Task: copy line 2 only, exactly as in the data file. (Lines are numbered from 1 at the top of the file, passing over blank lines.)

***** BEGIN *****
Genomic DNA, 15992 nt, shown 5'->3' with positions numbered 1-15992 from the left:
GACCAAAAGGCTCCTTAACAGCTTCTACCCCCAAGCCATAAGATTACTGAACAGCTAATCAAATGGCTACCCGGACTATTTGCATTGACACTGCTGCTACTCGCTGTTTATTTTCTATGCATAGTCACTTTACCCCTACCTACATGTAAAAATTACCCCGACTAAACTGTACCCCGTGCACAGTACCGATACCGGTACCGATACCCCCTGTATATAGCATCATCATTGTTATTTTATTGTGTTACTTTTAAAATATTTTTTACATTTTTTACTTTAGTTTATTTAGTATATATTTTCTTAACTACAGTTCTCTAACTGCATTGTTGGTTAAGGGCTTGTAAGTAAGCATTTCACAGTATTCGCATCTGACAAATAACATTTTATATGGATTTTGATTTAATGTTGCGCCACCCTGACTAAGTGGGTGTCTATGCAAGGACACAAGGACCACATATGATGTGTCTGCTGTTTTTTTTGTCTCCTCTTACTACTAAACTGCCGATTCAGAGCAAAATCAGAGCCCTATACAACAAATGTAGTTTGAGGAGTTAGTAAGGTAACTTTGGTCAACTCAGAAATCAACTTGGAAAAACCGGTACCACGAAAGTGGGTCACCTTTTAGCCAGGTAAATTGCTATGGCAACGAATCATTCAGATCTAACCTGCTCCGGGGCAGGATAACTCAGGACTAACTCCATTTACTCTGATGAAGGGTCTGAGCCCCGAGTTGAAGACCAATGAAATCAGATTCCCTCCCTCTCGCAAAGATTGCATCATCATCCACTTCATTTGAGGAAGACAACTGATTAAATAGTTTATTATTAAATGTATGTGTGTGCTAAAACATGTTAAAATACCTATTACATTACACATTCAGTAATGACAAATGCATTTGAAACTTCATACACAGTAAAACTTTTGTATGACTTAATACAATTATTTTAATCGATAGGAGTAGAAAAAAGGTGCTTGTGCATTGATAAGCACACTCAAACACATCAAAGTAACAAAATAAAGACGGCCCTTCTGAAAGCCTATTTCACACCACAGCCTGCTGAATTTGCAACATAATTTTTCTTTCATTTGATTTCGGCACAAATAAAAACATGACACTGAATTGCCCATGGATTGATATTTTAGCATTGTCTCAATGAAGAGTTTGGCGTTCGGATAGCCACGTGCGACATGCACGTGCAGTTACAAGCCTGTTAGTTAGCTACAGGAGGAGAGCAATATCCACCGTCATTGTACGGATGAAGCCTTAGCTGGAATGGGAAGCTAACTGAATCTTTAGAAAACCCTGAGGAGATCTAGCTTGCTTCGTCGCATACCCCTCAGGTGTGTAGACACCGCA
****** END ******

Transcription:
GACCAAAAGGCTCCTTAACAGCTTCTACCCCCAAGCCATAAGATTACTGAACAGCTAATCAAATGGCTACCCGGACTATTTGCATTGACACTGCTGCTACTCGCTGTTTATTTTCTATGCATAGTCACTTTACCCCTACCTACATGTAAAAATTACCCCGACTAAACTGTACCCCGTGCACAGTACCGATACCGGTACCGATACCCCCTGTATATAGCATCATCATTGTTATTTTATTGTGTTACTTTTAAAATATTTTTTACATTTTTTACTTTAGTTTATTTAGTATATATTTTCTTAACTACAGTTCTCTAACTGCATTGTTGGTTAAGGGCTTGTAAGTAAGCATTTCACAGTATTCGCATCTGACAAATAACATTTTATATGGATTTTGATTTAATGTTGCGCCACCCTGACTAAGTGGGTGTCTATGCAAGGACACAAGGACCACATATGATGTGTCTGCTGTTTTTTTTGTCTCCTCTTACTACTAAACTGCCGATTCAGAGCAAAATCAGAGCCCTATACAACAAATGTAGTTTGAGGAGTTAGTAAGGTAACTTTGGTCAACTCAGAAATCAACTTGGAAAAACCGGTACCACGAAAGTGGGTCACCTTTTAGCCAGGTAAATTGCTATGGCAACGAATCATTCAGATCTAACCTGCTCCGGGGCAGGATAACTCAGGACTAACTCCATTTACTCTGATGAAGGGTCTGAGCCCCGAGTTGAAGACCAATGAAATCAGATTCCCTCCCTCTCGCAAAGATTGCATCATCATCCACTTCATTTGAGGAAGACAACTGATTAAATAGTTTATTATTAAATGTATGTGTGTGCTAAAACATGTTAAAATACCTATTACATTACACATTCAGTAATGACAAATGCATTTGAAACTTCATACACAGTAAAACTTTTGTATGACTTAATACAATTATTTTAATCGATAGGAGTAGAAAAAAGGTGCTTGTGCATTGATAAGCACACTCAAACACATCAAAGTAACAAAATAAAGACGGCCCTTCTGAAAGCCTATTTCACACCACAGCCTGCTGAATTTGCAACATAATTTTTCTTTCATTTGATTTCGGCACAAATAAAAACATGACACTGAATTGCCCATGGATTGATATTTTAGCATTGTCTCAATGAAGAGTTTGGCGTTCGGATAGCCACGTGCGACATGCACGTGCAGTTACAAGCCTGTTAGTTAGCTACAGGAGGAGAGCAATATCCACCGTCATTGTACGGATGAAGCCTTAGCTGGAATGGGAAGCTAACTGAATCTTTAGAAAACCCTGAGGAGATCTAGCTTGCTTCGTCGCATACCCCTCAGGTGTGTAGACACCGCA